The Magical Mystery Tour of Bosque Arrayanes
Sitting on the doorstep of Bariloche is a vast expanse of shimmering blue that gives a title to the splendour of the surrounding National Park. Nahuel Huapi is the largest of the great twenty lakes of the Argentinian Lake District, spanning two countries and a cruise weaving across the waters and through the Andes will reveal a number of hidden treasures.
|Spreading across 705,000 hectares, Nauel Huapi National Park is almost three times the size of Luxembourg and its preservation began with a donation of land from Francisco Pascacio Moreno (known as Perito, which is the Argentinian for explorer) in 1903. Originally named Parque Nacional del Sur, it took on its modern day title in 1934 and shelters an incredibly valuable ecological nucleus.
One of the jewels of Argentina, the spectacular vista ranges from the seemingly never-ending lakes and rivers carved from ancient glaciers to the majestic mountains and inviting valleys. The deep basin of Lake Nahuel Huapi eventually empties in to the Atlantic via the waterways of Limay, Neuquen and Negro, but it is the sights en-route that capture your imagination.
|Under the shadow of the looming Hotel Llao Llao is the lakeside harbour of Puerto Pañuelo (bus ride from Bariloche takes 40 minutes) where boats depart daily for the 11km journey to Victoria Island.
As the boat steams through the peaceful waves, lapping up the residual foam, the glowing colours light up our journey from the beautiful blue of the lake to the grand green of the trees on the coastline that eventually lead to the snow-capped peaks of the surrounding mountain range. With this as a backdrop, it is no wonder that seagulls follow the trawler – either they believe it will lead them to more stunning scenery or it is the bread that was being thrown from the deck.
Our voyage takes us deep into the National Park, arriving at Victoria Island, which was in ancient times home to Indian communities who have left their mark in the form of cave paintings. Alighting at Puerto Anchorena we are directed to a leafy trail that leads us through a jungle like atmosphere.
The island was severely deforested for timber until the 1920s when the Argentinian agricultural minister decided to create an experimental tree nursery. In an attempt to revive the habitat, numerous exotic species were planted with larger than life sequoias and perfect pines standing straight to reach the sky. Here, the giant flapping leaves and branches of sequoias, thujas and eucalyptus join hands to provide protection from the frequent avalanche of rain.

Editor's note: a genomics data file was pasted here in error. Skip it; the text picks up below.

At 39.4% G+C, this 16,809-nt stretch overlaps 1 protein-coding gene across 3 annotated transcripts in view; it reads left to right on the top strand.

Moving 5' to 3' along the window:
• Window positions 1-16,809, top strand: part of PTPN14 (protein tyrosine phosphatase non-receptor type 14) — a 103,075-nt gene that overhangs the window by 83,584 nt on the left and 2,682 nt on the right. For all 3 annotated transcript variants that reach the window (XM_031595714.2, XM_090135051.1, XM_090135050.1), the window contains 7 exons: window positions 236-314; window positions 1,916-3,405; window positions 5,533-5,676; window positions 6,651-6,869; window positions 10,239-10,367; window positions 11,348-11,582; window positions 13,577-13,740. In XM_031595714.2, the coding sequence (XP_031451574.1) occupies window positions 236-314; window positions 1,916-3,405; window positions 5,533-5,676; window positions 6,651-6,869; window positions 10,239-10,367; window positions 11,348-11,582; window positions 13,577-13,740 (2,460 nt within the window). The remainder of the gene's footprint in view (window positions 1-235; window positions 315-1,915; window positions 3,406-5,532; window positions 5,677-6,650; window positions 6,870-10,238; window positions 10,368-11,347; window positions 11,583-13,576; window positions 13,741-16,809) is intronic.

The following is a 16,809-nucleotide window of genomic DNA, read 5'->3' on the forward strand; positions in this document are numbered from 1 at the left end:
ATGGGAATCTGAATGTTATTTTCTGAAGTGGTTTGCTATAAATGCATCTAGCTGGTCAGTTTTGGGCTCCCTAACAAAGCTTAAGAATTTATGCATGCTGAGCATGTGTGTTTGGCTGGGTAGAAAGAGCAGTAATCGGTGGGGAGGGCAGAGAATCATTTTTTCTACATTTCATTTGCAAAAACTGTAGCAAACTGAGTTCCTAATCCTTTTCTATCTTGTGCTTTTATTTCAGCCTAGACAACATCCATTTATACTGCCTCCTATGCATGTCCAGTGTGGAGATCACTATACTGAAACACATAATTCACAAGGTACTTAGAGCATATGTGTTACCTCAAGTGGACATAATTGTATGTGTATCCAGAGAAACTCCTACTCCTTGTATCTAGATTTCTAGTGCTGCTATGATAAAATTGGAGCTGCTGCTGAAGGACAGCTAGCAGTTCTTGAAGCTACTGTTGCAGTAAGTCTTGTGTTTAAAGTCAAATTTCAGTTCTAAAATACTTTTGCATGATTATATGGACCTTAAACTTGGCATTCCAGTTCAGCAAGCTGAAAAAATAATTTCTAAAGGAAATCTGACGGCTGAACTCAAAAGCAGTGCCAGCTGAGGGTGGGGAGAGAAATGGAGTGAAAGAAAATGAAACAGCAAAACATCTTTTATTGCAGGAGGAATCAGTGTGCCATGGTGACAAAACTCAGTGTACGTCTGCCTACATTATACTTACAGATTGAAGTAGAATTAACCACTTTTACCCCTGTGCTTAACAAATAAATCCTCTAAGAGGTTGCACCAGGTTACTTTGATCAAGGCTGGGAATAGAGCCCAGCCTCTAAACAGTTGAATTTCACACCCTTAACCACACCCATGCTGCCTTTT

|Just across the shoreline at Puerto Quetrihué on the south of the peninsula is the next stop on our grand voyage, where awaiting us is the Arrayanes National Park. It was formerly part of its neighbour Nahuel Huapi until 1971 when it was created in order to preserve the unique wood that is its main inhabitant.
With the myrtle forest being home to specimens up to 15 metres in height and between 500 and 650 years old, you feel part of a model village down at ground level. Interestingly, immersed in the thick landscape of the trees is a beautiful small wooden house. It is this along with the population of deer living in the vicinity, known as Pudú-Pudú, that were said to have inspired Walt Disney in creating Bambi.
The hypnotic lull of nature transported us to land of magic, mystery and intrigue where I could almost imagine a sense of joy at being stranded and able to explore this paradise. So we set about discovering the beautiful natural scenery by heading deeper into the forest with cracks of heavenly light seeping through the branches as the trail led to hidden lakes and secluded beaches.
The bright white sand almost blinds you from the panoramic covered forested slopes of the triangular valleys, whilst the stray boulders and hammock shaped trees provide the perfect vantage point from which to enjoy the scene.
As we were not privy to a tropical storm on this occasion, the only sound that was drowning out the tweeting and chirping of the content birds was the rumble of running waterfalls fresh from the mountain side. This inspiring piece of Argentinian nature echoed on the journey back to Bariloche and has kept me company ever since.
Travelling from the UK will more than likely involve a couple of changes, firstly either in Madrid, New York or Brazil, depending on the carrier you use. You should then make your way to Buenos Aires bifore flying onwards to Bariloche. It is advised to check with travel agencies before booking flights as sometimes they have offers, but the main airlines to look out for are Iberia, LAN, Aerolineas, Delta, America Airlines and TAM.
Being an international tourist centre all-year round, you just need to choose your activity and then the season will choose itself. The summer trekking days are long, warm and sunny with cool nights whilst autumn is a rainer season but spectacular shades of gold, rust and brown can be seen during the fall. The winter season (from June to September) brings with it stunning snowfall and a plethora of sports from snowboarding to skiing and snow polo.
The highlights of Nahuel Huapi National Park range from tours of the glacial lake bearing the same name, whilst the forests offer hikers and birdwatchers a colourful spectacle from spring onwards. From the ski resort of Bariloche to camping zones and lodges, there is enough accommodation to help you discover the 300 miles of marked trails either by bike or foot, or relax with day of fishing.
Trips admiring the wonders of the lakes, mountains and forests of Southern Argentina and Patagonia are one of many offered by Say Hueque - Buenos Aires based travel company.